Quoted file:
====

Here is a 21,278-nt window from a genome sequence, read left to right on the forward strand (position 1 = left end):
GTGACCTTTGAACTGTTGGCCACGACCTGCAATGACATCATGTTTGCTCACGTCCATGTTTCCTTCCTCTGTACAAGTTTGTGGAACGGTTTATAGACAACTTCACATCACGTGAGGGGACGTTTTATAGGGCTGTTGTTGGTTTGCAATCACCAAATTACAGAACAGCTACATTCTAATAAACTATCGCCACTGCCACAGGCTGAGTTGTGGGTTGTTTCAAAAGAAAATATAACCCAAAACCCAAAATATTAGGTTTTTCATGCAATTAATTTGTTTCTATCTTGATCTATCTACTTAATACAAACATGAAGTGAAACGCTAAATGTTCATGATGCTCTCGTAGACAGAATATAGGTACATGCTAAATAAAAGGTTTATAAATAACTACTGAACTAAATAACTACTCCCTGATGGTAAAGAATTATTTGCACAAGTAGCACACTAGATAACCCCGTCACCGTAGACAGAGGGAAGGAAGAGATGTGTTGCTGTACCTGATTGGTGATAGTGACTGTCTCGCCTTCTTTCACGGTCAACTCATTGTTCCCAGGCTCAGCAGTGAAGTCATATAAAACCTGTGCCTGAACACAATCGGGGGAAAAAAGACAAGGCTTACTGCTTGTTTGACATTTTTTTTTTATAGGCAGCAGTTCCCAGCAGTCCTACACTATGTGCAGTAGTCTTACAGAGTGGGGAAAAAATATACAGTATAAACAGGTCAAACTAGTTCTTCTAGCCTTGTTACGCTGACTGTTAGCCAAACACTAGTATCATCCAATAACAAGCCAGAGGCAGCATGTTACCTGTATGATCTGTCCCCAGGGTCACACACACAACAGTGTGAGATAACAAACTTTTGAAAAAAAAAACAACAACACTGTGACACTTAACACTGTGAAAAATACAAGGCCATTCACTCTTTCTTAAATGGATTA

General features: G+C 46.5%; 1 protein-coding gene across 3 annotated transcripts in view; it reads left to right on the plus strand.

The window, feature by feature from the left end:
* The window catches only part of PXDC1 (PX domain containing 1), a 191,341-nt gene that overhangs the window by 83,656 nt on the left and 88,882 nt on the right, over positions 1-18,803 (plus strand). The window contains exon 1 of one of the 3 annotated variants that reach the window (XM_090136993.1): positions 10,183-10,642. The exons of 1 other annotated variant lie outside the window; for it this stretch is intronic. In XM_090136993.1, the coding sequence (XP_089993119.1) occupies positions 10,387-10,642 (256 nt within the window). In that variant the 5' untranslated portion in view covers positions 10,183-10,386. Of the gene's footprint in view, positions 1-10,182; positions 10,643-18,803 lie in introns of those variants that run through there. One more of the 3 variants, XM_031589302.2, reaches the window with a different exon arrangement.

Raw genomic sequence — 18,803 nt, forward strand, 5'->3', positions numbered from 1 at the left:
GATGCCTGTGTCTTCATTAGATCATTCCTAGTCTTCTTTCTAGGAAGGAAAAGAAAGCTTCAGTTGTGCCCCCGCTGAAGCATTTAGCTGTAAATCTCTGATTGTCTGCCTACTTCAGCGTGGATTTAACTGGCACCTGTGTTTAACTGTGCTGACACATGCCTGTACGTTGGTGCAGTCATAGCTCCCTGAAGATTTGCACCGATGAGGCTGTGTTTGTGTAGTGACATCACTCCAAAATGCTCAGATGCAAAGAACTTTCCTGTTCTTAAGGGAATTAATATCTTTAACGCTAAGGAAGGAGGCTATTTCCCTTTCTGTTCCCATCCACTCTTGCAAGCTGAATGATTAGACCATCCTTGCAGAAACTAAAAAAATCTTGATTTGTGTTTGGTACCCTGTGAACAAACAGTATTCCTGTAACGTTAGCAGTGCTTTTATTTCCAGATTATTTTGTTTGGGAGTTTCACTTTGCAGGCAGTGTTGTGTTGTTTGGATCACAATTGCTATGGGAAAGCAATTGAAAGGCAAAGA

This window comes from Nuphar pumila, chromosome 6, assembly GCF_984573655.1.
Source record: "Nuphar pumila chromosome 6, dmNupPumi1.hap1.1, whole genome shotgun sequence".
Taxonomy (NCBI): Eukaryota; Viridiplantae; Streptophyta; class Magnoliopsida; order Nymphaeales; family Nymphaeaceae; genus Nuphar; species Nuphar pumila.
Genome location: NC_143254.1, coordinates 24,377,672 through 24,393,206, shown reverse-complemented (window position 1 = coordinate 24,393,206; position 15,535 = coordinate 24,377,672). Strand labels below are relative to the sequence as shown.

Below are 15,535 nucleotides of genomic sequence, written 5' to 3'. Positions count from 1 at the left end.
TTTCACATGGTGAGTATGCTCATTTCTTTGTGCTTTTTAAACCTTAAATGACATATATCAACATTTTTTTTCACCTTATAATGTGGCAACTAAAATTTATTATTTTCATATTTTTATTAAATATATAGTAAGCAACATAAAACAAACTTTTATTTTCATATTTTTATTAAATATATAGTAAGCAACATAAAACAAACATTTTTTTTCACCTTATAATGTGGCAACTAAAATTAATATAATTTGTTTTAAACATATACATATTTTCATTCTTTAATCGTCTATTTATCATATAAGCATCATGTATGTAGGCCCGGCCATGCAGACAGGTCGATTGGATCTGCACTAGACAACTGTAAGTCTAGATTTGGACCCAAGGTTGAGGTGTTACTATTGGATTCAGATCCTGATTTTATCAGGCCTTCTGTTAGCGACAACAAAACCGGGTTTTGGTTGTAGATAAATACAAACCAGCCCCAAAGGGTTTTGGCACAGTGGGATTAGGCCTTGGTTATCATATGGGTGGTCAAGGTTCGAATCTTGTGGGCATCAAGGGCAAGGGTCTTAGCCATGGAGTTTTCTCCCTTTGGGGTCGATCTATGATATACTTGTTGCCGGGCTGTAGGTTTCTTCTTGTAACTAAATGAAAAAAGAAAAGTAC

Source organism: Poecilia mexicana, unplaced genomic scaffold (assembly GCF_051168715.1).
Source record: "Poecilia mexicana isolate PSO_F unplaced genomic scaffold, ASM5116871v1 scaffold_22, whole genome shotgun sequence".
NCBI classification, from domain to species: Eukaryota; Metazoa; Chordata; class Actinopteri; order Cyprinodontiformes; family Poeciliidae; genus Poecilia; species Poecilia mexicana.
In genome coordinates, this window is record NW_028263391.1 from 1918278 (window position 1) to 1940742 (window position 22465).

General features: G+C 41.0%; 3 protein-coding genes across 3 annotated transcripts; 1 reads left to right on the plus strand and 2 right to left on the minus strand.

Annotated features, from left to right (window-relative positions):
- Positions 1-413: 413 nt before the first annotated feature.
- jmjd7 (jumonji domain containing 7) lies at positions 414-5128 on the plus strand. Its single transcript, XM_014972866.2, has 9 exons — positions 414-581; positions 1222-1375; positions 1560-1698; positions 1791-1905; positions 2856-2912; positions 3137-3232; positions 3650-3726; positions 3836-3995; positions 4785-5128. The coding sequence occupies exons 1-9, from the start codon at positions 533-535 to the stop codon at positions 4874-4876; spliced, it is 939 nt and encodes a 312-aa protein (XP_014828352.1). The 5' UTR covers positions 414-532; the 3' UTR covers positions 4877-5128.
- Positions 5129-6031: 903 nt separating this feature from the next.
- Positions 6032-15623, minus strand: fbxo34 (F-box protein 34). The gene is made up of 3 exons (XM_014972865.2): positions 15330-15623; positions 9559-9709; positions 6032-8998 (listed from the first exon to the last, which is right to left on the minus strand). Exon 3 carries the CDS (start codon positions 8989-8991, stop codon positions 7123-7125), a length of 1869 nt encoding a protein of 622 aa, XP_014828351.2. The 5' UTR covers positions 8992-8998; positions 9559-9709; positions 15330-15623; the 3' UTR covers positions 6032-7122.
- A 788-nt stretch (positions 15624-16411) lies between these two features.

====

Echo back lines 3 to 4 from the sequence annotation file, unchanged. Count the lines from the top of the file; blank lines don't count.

General features: G+C 46.5%; 1 protein-coding gene across 3 annotated transcripts in view; it reads left to right on the plus strand.

The window, feature by feature from the left end: